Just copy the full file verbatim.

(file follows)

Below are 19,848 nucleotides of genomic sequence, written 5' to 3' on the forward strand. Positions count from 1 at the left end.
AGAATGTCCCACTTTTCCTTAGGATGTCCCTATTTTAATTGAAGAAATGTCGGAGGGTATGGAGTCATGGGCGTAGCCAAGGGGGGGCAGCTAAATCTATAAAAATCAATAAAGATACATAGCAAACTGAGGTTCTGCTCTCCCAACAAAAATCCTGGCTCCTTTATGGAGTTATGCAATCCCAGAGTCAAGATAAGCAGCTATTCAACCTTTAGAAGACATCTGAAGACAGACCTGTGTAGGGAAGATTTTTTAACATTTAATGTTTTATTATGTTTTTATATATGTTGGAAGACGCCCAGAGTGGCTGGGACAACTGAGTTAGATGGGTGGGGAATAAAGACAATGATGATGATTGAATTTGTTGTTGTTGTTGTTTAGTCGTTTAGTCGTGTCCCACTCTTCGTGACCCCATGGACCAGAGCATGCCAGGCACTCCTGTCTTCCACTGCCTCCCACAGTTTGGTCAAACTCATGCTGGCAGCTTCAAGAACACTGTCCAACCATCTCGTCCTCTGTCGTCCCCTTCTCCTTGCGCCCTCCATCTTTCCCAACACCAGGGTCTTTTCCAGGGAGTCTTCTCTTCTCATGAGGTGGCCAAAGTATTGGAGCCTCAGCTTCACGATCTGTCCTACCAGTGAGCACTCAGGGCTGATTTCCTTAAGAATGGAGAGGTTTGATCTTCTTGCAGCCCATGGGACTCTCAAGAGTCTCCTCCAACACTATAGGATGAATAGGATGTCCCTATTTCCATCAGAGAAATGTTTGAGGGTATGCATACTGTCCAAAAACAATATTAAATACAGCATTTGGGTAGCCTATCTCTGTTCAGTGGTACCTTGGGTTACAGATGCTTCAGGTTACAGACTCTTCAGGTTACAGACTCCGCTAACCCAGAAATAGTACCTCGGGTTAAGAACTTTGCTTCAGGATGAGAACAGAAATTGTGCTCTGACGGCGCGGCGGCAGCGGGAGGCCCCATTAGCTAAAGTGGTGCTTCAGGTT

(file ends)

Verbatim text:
Below are 19,848 nucleotides of genomic sequence, written 5' to 3' on the forward strand. Positions count from 1 at the left end.
AGAATGTCCCACTTTTCCTTAGGATGTCCCTATTTTAATTGAAGAAATGTCGGAGGGTATGGAGTCATGGGCGTAGCCAAGGGGGGGCAGCTAAATCTATAAAAATCAATAAAGATACATAGCAAACTGAGGTTCTGCTCTCCCAACAAAAATCCTGGCTCCTTTATGGAGTTATGCAATCCCAGAGTCAAGATAAGCAGCTATTCAACCTTTAGAAGACATCTGAAGACAGACCTGTGTAGGGAAGATTTTTTAACATTTAATGTTTTATTATGTTTTTATATATGTTGGAAGACGCCCAGAGTGGCTGGGACAACTGAGTTAGATGGGTGGGGAATAAAGACAATGATGATGATTGAATTTGTTGTTGTTGTTGTTTAGTCGTTTAGTCGTGTCCCACTCTTCGTGACCCCATGGACCAGAGCATGCCAGGCACTCCTGTCTTCCACTGCCTCCCACAGTTTGGTCAAACTCATGCTGGCAGCTTCAAGAACACTGTCCAACCATCTCGTCCTCTGTCGTCCCCTTCTCCTTGCGCCCTCCATCTTTCCCAACACCAGGGTCTTTTCCAGGGAGTCTTCTCTTCTCATGAGGTGGCCAAAGTATTGGAGCCTCAGCTTCACGATCTGTCCTACCAGTGAGCACTCAGGGCTGATTTCCTTAAGAATGGAGAGGTTTGATCTTCTTGCAGCCCATGGGACTCTCAAGAGTCTCCTCCAACACTATAGGATGAATAGGATGTCCCTATTTCCATCAGAGAAATGTTTGAGGGTATGCATACTGTCCAAAAACAATATTAAATACAGCATTTGGGTAGCCTATCTCTGTTCAGTGGTACCTTGGGTTACAGATGCTTCAGGTTACAGACTCTTCAGGTTACAGACTCCGCTAACCCAGAAATAGTACCTCGGGTTAAGAACTTTGCTTCAGGATGAGAACAGAAATTGTGCTCTGACGGCGCGGCGGCAGCGGGAGGCCCCATTAGCTAAAGTGGTGCTTCAGGTT